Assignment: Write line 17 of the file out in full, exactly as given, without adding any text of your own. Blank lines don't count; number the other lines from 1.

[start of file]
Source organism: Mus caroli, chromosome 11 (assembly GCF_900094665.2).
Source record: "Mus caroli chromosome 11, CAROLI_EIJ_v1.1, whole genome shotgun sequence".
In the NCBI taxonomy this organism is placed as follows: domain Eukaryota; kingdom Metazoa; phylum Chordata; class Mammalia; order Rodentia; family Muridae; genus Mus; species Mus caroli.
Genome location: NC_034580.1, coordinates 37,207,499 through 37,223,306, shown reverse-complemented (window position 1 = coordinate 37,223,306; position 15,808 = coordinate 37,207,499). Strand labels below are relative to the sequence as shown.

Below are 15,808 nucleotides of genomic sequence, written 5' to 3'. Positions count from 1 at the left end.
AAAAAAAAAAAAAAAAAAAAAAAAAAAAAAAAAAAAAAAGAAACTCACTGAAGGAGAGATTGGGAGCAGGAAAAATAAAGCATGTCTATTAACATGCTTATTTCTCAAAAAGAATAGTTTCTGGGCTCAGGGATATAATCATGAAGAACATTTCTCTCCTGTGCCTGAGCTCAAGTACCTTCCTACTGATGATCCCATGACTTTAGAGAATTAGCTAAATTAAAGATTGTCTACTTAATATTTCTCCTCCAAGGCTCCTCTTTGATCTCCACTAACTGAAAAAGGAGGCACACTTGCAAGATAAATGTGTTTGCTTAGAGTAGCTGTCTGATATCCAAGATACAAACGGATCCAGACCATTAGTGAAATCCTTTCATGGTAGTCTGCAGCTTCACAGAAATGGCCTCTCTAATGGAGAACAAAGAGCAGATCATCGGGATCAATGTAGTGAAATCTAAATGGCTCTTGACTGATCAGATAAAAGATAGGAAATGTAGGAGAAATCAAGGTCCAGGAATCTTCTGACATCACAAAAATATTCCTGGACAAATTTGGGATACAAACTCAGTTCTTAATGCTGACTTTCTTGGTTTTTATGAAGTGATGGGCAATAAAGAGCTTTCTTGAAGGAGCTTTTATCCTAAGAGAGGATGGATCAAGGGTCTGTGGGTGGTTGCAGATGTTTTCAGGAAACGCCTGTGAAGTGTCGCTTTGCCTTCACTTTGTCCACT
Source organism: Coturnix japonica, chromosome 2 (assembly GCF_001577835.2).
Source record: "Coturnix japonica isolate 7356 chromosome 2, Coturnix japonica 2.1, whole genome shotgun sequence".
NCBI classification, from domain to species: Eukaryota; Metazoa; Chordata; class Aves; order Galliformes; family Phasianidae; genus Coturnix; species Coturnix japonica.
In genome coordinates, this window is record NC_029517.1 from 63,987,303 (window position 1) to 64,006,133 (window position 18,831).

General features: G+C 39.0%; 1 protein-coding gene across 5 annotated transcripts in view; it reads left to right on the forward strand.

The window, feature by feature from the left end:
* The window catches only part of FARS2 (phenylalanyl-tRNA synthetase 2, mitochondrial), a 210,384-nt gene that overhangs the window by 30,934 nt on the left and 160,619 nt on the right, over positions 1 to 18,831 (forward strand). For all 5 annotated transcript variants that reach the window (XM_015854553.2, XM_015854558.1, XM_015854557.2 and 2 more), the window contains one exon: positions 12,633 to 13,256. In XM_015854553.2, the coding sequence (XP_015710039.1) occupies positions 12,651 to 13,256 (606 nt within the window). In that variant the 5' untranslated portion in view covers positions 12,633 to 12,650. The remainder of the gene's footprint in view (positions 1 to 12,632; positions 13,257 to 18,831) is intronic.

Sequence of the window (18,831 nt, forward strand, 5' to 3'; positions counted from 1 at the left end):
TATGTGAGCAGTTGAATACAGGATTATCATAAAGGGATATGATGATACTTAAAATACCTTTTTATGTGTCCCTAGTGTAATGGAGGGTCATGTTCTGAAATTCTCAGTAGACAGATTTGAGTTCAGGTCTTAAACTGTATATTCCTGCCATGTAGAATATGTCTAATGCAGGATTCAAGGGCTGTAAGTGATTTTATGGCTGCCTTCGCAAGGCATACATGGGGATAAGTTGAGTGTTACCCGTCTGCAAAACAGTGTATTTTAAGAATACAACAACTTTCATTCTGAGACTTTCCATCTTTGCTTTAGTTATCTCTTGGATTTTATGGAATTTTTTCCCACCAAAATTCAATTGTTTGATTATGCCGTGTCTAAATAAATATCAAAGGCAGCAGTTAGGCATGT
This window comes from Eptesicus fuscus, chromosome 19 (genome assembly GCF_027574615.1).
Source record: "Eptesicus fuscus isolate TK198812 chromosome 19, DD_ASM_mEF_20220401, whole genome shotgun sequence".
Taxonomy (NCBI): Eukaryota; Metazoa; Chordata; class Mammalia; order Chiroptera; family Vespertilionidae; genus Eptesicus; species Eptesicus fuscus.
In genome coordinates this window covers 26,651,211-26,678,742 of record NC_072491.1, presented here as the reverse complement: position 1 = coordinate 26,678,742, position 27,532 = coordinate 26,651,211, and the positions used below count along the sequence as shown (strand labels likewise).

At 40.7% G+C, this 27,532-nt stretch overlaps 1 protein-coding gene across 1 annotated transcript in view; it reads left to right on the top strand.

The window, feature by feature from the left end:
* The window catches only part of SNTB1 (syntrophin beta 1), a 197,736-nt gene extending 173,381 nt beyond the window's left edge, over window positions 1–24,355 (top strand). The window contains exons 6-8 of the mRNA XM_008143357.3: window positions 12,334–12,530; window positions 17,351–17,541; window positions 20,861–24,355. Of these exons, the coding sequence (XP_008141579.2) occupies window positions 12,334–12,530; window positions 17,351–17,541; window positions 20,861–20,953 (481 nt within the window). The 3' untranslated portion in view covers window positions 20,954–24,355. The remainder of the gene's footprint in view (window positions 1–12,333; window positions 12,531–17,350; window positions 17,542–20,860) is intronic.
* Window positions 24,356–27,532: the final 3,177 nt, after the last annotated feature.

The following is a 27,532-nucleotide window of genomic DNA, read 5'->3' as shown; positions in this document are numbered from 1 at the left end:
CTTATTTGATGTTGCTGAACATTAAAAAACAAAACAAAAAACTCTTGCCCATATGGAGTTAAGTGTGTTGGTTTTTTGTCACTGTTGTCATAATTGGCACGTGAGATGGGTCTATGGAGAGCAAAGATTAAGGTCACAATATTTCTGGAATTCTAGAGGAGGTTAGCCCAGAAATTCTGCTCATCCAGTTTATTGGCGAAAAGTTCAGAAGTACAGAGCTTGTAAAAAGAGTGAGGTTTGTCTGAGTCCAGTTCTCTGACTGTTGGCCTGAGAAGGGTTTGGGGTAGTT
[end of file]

Source record: "Eptesicus fuscus isolate TK198812 chromosome 19, DD_ASM_mEF_20220401, whole genome shotgun sequence".